Caixin
Nov 02, 2020 08:35 PM
FINANCE

Embattled State Conglomerate Reneges on Bond Buyback Promise as Debt Woes Deepen

Qinghai Investment was forced to retract its promise because it hadn’t raised enough money in time, a source close to the company told Caixin. Although it managed to find nearly 900 million yuan, that still left a shortfall of more than 600 million yuan.
Qinghai Investment was forced to retract its promise because it hadn’t raised enough money in time, a source close to the company told Caixin. Although it managed to find nearly 900 million yuan, that still left a shortfall of more than 600 million yuan.

A heavily indebted state-owned enterprise (SOE) has reneged on its pledge to buy back a 1.5 billion-yuan ($224.3 million) bond, a decision that’s fueled concerns about its financial position and angered investors who insist the northwestern China-based company must honor its commitment.

Qinghai State-owned Assets Investment and Management Co. Ltd., which is owned by the Qinghai provincial state-owned assets commission, announced (link in Chinese) on Thursday that it would not exercise an option to repay the perpetual bond issued in November 2015, reversing (link in Chinese) a promise made in September. The company cited “the fallout from the Covid-19 pandemic and the impact of the complicated economic climate in and outside the province” for its change of heart.

The announcement from Qinghai province’s largest SOE underscores the growing financial stress on companies who took on too much debt and are now struggling to repay it as economic growth slows. Under the terms of the bond issuance, which took place in November 2015, Qinghai Investment will have to pay a much higher interest rate than the 4.58% the debt security currently offers –– the new coupon will be officially announced on Thursday, but based on the formula in the bond prospectus, the company will likely have to fork out at least 6%.

Qinghai Investment was forced to retract its offer because it hadn’t raised enough money in time, a source close to the company told Caixin. Although it managed to find nearly 900 million yuan, that still left a shortfall of more than 600 million yuan, the source said. The repayment was being partly funded through the sale of a manufacturing subsidiary that was expected to raise 1 billion yuan, but the purchaser failed to deliver the money on time.

The company also needs to make sure it has enough money to meet its debt repayment obligations next year, the source said. “Qinghai has some difficulties in raising financing in the bond market, and we do not want to have any debt defaults in the open market,” the source said.

According to its third-quarter earnings report, Qinghai Investment had 17 billion yuan in outstanding bonds at the end of September and only 8.4 billion yuan of cash on its balance sheet. It had 68.7 billion yuan of interest-bearing debt at the end of March, an August report (link in Chinese) by Dagong Global Credit Rating Co. Ltd. showed, although that was down from 85.8 billion yuan at the end of 2019.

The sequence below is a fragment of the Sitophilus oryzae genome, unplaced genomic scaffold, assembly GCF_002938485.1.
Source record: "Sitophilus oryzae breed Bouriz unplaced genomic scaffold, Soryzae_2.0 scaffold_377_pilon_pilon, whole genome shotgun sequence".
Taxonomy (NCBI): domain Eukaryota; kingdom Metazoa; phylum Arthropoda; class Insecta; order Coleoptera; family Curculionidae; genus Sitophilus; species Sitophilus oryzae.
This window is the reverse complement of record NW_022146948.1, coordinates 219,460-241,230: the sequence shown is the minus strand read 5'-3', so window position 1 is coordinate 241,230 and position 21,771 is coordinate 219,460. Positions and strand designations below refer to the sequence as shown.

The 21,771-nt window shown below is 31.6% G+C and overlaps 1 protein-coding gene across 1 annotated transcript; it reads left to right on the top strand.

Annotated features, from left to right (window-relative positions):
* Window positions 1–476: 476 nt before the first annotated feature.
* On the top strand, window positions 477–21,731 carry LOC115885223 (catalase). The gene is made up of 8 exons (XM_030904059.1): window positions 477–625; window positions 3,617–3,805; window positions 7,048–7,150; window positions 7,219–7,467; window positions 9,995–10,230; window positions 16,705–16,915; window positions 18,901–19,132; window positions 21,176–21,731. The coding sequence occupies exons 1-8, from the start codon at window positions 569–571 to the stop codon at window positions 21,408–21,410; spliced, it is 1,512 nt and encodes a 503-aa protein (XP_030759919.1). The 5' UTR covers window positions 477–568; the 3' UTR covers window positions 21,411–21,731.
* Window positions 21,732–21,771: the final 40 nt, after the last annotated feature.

Qinghai Investment, which offers investment financing and consulting, and is involved in the coal, chemical and steel sectors, isn’t the only provincial SOE in trouble and the cross-shareholdings and debt guarantees these companies have made to each other has exacerbated its problems.

In April, the company announced that its subsidiary, Qinghai Salt Lake Industry Co., Ltd. entered a court-approved bankruptcy reorganization, which left it nursing a 49.6 billion yuan loss in 2019. Qinghai Provincial Investment Group Co. Ltd., another Qinghai state-owned enterprise undergoing bankruptcy reorganization and which has defaulted on several bonds, has billions of yuan of debt guaranteed by Qinghai Investment.

In general, issuers would only decide not to redeem perpetual bonds if they were facing extremely tight liquidity, analysts from GF Securities Co. Ltd. wrote in a July analysis (link in Chinese) of the perpetual bond market. Not only will they have to pay a higher coupon rate, it will be harder for them to sell bonds in future due to the negative signal their refusal to honor their buyback pledge sends to investors, they wrote.

Dagong lowered its outlook (link in Chinese) on Qinghai Investment’s ratings to negative from stable in a report on Friday, saying that the company’s decision reflected its “tight liquidity, declining refinancing ability and rising risks in operations.” Even so, Dagong, which last year cut its ratings on the company to AA+, the second-highest ranking, from AAA, the highest, refrained from downgrading again.

Some investors are furious at Qinghai Investment’s decision and are preparing to file a lawsuit against the company. “We believe that the redemption announcement issued by Qinghai Investment is a commitment that, once made, is irrevocable,” a lawyer representing one bond holder told Caixin.

Contact reporter Guo Yingzhe (yingzheguo@caixin.com) and editor Nerys Avery (nerysavery@caixin.com)

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